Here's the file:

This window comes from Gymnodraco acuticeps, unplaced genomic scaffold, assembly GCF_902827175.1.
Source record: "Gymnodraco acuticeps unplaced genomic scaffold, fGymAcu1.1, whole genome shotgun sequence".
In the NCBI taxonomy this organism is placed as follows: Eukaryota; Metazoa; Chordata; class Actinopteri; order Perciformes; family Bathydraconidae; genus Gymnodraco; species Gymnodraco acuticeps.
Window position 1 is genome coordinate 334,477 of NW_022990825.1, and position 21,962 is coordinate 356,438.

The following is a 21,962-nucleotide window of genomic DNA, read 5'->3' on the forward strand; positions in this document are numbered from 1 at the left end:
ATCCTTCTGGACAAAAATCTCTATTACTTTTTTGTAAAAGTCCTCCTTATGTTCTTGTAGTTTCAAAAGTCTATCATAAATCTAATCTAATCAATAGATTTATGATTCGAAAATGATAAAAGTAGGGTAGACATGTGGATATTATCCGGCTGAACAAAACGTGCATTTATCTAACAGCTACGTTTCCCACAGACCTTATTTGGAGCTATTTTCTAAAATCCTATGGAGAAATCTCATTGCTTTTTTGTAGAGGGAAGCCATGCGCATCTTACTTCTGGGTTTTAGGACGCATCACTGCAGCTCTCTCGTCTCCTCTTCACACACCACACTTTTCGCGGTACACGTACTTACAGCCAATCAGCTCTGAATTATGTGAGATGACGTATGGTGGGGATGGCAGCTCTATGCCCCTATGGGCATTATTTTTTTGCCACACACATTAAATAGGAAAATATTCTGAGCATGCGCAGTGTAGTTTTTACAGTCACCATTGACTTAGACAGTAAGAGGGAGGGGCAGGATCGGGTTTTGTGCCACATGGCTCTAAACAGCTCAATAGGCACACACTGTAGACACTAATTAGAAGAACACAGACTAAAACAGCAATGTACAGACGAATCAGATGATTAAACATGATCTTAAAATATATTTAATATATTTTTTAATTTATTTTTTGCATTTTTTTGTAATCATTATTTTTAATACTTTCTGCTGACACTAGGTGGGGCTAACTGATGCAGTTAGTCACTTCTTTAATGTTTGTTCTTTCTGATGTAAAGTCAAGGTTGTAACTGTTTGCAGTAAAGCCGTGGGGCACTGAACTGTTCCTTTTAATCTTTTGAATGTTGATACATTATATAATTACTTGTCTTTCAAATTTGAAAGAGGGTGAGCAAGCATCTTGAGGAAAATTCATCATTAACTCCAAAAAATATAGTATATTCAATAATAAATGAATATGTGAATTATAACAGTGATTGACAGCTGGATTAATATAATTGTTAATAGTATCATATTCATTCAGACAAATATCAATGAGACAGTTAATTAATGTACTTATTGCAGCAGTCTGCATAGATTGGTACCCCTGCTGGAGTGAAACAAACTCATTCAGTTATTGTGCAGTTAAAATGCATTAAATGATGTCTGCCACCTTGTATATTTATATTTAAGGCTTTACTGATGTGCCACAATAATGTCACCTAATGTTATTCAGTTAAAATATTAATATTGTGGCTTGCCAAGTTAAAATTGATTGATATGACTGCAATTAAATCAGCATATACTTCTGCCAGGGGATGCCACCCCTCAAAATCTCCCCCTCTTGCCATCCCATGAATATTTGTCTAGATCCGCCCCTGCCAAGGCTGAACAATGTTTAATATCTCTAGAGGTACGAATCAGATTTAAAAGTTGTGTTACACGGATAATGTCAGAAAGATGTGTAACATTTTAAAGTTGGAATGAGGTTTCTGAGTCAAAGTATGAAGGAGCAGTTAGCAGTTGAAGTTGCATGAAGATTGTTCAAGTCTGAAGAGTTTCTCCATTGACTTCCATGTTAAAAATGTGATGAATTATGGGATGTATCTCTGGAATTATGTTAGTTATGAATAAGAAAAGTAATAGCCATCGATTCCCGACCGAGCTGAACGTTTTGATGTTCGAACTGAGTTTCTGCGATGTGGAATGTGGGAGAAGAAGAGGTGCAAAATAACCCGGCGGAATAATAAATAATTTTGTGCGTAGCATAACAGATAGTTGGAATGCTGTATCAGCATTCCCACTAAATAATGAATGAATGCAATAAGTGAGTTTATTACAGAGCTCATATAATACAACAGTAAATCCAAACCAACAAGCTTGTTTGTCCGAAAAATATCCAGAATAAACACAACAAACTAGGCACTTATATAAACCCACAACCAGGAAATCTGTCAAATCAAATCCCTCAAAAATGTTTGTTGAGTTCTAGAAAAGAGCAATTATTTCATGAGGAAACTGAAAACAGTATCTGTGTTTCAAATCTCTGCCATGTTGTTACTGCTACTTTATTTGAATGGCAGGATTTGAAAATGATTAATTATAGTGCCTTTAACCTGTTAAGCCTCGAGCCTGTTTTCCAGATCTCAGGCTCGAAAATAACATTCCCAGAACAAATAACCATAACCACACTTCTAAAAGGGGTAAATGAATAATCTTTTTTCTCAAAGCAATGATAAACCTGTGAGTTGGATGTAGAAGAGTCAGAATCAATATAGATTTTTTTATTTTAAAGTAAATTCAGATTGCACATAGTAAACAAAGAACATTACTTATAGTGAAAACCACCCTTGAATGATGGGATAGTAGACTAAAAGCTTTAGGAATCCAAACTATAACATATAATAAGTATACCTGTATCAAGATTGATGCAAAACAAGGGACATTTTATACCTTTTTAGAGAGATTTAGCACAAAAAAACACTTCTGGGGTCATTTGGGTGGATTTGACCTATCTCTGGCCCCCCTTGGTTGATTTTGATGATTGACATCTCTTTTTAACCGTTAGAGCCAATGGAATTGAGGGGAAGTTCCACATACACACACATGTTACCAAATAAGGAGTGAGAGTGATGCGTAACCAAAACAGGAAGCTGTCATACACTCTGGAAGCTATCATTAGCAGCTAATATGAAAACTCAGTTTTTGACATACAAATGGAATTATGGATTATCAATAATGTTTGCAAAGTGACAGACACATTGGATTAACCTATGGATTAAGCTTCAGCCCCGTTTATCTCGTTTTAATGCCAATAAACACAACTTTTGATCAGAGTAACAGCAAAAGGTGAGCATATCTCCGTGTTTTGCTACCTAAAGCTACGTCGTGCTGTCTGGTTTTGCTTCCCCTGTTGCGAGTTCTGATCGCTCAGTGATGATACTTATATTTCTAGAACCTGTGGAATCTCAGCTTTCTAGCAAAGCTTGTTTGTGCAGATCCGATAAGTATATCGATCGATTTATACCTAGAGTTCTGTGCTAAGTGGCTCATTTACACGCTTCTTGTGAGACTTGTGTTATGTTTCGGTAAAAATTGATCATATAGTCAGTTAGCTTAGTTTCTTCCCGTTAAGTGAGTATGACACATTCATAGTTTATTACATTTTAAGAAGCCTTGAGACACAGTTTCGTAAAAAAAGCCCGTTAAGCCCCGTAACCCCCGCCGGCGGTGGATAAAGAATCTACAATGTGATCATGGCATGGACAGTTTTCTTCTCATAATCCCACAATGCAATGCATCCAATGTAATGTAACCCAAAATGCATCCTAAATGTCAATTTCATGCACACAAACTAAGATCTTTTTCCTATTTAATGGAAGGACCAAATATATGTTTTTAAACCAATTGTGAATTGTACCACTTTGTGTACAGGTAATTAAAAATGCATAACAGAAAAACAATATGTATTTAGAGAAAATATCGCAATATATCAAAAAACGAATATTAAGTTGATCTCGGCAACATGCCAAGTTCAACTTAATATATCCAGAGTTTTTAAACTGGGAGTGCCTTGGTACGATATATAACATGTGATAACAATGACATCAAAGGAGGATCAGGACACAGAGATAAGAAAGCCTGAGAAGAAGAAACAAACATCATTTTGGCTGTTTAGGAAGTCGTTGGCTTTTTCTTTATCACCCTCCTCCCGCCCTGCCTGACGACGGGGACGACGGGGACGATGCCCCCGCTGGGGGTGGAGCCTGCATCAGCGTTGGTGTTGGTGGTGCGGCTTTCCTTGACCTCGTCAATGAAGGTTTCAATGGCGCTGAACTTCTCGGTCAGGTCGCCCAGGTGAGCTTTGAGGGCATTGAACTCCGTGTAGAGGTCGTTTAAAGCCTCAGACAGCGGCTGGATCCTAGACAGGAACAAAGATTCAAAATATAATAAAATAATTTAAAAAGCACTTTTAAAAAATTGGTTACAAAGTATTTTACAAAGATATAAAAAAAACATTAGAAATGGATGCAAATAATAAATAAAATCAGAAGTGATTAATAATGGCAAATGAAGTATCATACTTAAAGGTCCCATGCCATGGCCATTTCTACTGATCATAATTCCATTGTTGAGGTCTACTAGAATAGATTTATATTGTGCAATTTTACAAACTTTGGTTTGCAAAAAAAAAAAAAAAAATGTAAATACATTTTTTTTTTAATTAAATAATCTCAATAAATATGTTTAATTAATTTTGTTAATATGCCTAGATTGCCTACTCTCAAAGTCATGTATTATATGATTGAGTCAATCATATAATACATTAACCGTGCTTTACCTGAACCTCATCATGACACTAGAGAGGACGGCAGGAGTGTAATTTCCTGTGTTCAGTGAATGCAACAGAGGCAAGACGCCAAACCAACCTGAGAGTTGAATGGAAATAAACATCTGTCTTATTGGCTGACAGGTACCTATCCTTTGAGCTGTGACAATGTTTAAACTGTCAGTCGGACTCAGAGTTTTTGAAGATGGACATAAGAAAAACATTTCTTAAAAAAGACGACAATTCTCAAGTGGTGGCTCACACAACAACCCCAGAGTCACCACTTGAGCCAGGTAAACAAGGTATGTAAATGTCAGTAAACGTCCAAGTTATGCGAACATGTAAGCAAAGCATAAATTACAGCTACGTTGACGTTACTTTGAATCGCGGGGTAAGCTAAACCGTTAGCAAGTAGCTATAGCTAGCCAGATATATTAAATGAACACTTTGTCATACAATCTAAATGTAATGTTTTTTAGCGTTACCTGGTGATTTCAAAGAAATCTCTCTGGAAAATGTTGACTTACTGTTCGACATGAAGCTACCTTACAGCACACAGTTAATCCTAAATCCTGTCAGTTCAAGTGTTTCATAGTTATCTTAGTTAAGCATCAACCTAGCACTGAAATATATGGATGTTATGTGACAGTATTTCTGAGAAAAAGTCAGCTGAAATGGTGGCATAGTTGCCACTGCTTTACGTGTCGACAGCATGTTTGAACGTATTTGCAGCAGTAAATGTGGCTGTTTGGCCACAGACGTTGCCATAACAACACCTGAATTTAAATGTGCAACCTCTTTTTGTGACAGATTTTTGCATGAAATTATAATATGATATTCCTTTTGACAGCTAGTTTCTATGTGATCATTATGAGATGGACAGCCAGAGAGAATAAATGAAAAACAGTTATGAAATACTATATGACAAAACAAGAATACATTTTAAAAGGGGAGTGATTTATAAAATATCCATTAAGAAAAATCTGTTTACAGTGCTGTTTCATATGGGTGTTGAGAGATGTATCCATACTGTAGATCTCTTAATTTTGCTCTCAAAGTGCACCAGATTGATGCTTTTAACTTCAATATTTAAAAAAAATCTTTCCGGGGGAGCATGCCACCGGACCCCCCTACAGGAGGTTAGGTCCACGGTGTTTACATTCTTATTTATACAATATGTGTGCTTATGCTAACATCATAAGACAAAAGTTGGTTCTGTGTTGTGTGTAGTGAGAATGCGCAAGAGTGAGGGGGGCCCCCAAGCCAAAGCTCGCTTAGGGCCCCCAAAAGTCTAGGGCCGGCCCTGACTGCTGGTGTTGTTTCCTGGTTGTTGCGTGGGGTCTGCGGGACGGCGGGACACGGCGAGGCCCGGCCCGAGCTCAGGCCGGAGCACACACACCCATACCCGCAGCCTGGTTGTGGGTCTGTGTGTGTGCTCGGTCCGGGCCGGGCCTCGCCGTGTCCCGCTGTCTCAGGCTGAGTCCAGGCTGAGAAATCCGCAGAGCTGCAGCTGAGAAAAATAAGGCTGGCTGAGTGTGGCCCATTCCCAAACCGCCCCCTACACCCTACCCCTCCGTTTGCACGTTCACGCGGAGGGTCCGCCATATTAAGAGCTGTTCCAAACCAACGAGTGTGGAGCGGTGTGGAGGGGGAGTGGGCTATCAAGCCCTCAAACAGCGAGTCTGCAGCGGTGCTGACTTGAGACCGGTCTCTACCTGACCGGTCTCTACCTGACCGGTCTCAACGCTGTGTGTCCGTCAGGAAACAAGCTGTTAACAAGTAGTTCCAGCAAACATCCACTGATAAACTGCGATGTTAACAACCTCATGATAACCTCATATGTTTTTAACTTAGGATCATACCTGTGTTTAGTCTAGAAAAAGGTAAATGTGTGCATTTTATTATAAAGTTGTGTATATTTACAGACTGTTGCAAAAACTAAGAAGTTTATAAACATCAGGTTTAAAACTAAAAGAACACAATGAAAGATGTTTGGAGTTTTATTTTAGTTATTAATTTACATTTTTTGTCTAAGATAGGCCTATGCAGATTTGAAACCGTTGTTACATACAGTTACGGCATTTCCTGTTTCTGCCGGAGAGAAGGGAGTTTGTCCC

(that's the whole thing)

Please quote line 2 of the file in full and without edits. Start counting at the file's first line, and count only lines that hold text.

Source record: "Gymnodraco acuticeps unplaced genomic scaffold, fGymAcu1.1, whole genome shotgun sequence".